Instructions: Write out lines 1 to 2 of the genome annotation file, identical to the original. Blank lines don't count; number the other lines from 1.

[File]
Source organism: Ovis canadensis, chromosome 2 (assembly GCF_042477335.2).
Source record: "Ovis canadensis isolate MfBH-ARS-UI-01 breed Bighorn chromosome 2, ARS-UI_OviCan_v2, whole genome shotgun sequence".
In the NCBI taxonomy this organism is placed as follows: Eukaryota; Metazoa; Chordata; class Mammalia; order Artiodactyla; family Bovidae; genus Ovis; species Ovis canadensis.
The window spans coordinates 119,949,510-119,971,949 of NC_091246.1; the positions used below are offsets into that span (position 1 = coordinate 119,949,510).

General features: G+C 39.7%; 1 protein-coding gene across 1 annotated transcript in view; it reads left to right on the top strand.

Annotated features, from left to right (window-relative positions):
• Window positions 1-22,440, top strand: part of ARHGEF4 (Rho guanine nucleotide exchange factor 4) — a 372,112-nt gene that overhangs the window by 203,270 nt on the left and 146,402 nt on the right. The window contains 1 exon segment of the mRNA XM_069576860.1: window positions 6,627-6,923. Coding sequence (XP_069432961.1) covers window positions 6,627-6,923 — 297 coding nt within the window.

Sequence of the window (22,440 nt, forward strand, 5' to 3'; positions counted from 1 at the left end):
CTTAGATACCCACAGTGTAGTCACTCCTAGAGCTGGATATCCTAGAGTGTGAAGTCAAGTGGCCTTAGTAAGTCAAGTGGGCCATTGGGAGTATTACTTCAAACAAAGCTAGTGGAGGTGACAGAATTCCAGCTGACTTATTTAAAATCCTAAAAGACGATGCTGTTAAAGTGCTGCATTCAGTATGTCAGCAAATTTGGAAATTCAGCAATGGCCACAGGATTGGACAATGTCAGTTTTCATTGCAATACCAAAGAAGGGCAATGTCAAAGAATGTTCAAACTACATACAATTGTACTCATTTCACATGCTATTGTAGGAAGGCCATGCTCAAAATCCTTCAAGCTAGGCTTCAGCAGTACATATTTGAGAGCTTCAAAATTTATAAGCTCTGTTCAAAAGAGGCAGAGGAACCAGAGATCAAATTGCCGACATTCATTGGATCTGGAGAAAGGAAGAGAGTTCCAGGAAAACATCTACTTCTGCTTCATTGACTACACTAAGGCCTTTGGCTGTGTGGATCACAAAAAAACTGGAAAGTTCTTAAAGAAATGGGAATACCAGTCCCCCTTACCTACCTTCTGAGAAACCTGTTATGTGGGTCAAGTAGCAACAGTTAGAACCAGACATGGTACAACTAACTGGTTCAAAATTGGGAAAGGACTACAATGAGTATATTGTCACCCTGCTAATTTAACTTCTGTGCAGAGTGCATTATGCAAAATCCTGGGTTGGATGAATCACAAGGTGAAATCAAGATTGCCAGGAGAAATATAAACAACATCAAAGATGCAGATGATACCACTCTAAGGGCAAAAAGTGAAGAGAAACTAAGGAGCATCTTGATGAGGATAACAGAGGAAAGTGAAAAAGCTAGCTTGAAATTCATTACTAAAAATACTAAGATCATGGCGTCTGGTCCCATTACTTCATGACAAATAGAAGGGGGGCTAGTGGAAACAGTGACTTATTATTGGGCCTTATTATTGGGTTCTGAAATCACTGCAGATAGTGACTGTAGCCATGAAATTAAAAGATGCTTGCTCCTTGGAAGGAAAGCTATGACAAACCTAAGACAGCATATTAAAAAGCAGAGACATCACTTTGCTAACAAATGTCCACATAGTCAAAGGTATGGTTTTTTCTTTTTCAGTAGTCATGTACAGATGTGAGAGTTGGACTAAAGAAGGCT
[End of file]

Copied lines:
Source organism: Ovis canadensis, chromosome 2 (assembly GCF_042477335.2).
Source record: "Ovis canadensis isolate MfBH-ARS-UI-01 breed Bighorn chromosome 2, ARS-UI_OviCan_v2, whole genome shotgun sequence".